CORIM continues to host timely events
Promoting greater knowledge of international affairs
By Byron Toben
CORIM (Conseil des relations internationales de Montreal/Montreal Council on Foreign Relations) was founded in 1985 as a non-profit, non-partisan organization to promote greater knowledge of international affairs. This it has certainly done, with hundreds of meetings, seminars, workshops and discussions allowing local and foreign leaders to network, as Montreal grows as an international crossroads.
Two such examples took place this past week. One was a luncheon meeting at which James C. Cherry, President and CEO of Aeroports de Montreal (ADM), presented its annual report called Sustainable Expansion. The other was a breakfast meeting featuring Virginia Governor Terry McAuliffe discussing that state’s relations with Quebec.
Aeroports de Montreal (ADM)
First, a few statistics:
ADM is serviced by 29 passenger carriers (9 Canadian, 3 U.S. and 17 international) and 20 all cargo carriers. These involve 86 year-round scheduled destinations (47 Canada and USA, 39 international) and 44 seasonal.
ADM is a private non-profit corporation (no share capital) responsible for both Trudeau and Mirabel international; these airports are under a lease with Transport Canada until 2072. In 2015, it grossed $155.9 million while expending $68.9 million.
Its mission is not only to provide airport services but also to foster economic development in the Montreal region while respecting environmental protection.
Six highlights of 2015 were:
• Montreal-Beijing direct link thrice weekly
• Six new boarding gates
• New restaurants and shops with more to come
• Increase in passengers by 4.5% (total of 15.5 million
• More Hybrid “green” taxis
• Luminous 9-meter “Column of Light” at Trudeau entrance.
Other topics covered in the handsome 46-page annual report included engineering and construction, protection of the environment, soundscape management, arts and culture and social management. A five-year strategic plan (2016-2020) was also revealed, plus, as has become de rigueur with companies these days, a transparency declaration.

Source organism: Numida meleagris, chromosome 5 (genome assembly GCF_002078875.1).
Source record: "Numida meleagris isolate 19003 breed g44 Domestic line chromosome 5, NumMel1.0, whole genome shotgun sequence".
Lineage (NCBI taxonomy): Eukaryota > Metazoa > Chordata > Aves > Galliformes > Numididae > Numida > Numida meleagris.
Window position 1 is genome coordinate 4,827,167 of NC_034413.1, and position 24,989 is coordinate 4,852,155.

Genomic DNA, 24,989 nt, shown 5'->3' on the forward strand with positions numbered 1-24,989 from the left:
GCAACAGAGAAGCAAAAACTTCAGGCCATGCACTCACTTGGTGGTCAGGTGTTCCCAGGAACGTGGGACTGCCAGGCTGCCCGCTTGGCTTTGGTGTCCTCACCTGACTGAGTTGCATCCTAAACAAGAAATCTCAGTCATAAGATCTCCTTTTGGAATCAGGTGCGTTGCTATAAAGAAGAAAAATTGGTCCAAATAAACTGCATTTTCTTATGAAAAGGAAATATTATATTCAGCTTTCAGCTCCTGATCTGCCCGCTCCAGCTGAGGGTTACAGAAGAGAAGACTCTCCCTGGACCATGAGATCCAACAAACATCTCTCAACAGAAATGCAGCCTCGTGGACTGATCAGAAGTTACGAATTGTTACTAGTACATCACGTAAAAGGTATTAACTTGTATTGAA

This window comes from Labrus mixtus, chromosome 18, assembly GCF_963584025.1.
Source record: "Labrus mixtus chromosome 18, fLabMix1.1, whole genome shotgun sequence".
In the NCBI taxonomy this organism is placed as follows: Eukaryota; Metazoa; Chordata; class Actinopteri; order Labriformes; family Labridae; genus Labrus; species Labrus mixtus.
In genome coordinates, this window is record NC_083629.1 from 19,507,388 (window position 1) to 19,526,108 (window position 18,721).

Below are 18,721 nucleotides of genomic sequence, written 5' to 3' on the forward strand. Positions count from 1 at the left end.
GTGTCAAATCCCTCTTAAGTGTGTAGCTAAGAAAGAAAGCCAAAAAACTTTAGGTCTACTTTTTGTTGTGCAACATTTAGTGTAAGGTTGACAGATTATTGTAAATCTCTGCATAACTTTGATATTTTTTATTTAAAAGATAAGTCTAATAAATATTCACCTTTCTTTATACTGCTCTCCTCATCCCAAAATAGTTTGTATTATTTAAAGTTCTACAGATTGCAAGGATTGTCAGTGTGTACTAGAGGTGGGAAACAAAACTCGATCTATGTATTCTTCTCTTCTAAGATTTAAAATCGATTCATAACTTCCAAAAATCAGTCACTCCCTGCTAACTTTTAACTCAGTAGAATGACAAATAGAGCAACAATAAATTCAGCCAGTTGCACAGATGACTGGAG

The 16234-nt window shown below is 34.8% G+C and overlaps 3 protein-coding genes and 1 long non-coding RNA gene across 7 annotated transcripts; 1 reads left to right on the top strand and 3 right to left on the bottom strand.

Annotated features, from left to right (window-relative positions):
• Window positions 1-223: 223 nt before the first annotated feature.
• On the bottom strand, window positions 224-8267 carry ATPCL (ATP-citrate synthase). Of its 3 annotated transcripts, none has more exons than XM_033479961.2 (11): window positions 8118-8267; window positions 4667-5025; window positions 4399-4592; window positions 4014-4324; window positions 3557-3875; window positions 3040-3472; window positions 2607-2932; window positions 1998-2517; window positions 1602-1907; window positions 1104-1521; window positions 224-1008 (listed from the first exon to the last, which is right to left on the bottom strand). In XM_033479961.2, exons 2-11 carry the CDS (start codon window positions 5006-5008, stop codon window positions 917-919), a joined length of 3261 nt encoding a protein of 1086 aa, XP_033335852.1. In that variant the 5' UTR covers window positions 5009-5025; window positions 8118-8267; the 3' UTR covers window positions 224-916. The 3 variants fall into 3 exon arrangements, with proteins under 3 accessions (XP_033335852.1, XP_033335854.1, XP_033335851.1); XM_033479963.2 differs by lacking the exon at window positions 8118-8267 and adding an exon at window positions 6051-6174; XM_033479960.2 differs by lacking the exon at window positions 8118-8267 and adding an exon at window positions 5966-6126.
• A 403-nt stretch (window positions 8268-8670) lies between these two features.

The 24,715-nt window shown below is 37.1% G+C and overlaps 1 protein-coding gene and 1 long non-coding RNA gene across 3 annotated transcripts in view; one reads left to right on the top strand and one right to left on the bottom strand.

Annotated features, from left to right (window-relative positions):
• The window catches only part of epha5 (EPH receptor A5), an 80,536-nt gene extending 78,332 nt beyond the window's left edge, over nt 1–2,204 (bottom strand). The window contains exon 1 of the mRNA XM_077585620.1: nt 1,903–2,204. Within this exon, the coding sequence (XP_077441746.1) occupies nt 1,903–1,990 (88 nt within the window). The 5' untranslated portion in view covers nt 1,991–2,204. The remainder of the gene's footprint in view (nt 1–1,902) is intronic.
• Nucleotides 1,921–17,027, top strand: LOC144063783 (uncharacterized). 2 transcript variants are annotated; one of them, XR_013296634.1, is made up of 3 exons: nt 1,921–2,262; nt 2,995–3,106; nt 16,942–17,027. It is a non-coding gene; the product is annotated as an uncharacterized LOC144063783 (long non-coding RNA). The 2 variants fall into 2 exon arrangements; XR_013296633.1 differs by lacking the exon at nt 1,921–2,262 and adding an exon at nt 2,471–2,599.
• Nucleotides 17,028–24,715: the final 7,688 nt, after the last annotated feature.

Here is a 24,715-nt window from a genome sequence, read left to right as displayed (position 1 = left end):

A highlight of the verbal presentation by the affable Mr Cherry was a description of the new train route to benefit local stops between downtown Montreal and Trudeau International in Dorval.
The 300 attendees were also reminded how important Montreal is in the global aviation scene, hosting ICAO, IATA, IFALPA and ACI as well as McGill’s Air and Space Law Institute, the leading such school in North America, if not the world.
Virginia and Quebec
It is unusual to have a political business speaker who once wrestled an alligator but that is just one fact along Governor Terry McAuliffe’s colourful path.
Forming his first corporation at only 14, he went on to become a lawyer and a successful businessman (banking, insurance and real estate). He also became deeply involved in politics, directing finances for Jimmy Carter in 1980, then Dick Gephardt in 1988, then campaign director for Bill Clinton in 1996 and Hillary Clinton In 2008. This was followed by his position as head of the Democratic National Committee from 20O1 to 2005. He was elected Governor of Virginia in 2014.
He explained that Virginia exports lots of oysters and wine to la belle province (I would have assumed those items would have gone South) and that Virginia is doing the best of the 50 states. Its unemployment rate is only 4%. It contains the huge and important Norfolk port and has the most Department of Defence bases in the USA. In education, it features many educational institutions. Its tourist destinations include the homes of both George Washington and Thomas Jefferson, as well as the Blue Ridge Mountains and enviable beaches. Airport access is superior, headed by Dulles international. Local taxes and business friendly climate are attractive to foreign branches.
Even though the stress was on two-way business opportunities, it was inevitable in the question period that his comments on the current US presidential primaries were solicited.
With his long time association with the Clintons, it was obvious whom he favoured. As to Mr Trump, whom he has known for some time, even donating $4500 (vs. $100,000 to Bill Clinton) he observed that, “what you see is what you get”.
As to the general election in November, he was very much a numbers guy. Only 20% of US Voters vote in primaries, so Trump, despite the seemingly meteoric rise, garnered 35% of that 20%. In a general election, where 40 to 60% may vote, he will face disgruntled Latinos, women, some religious groups in a complicated electoral system where once again swing states, Florida, Pennsylvania and Ohio will predominate.
Byron Toben is the immediate past-president of the Montreal Press Club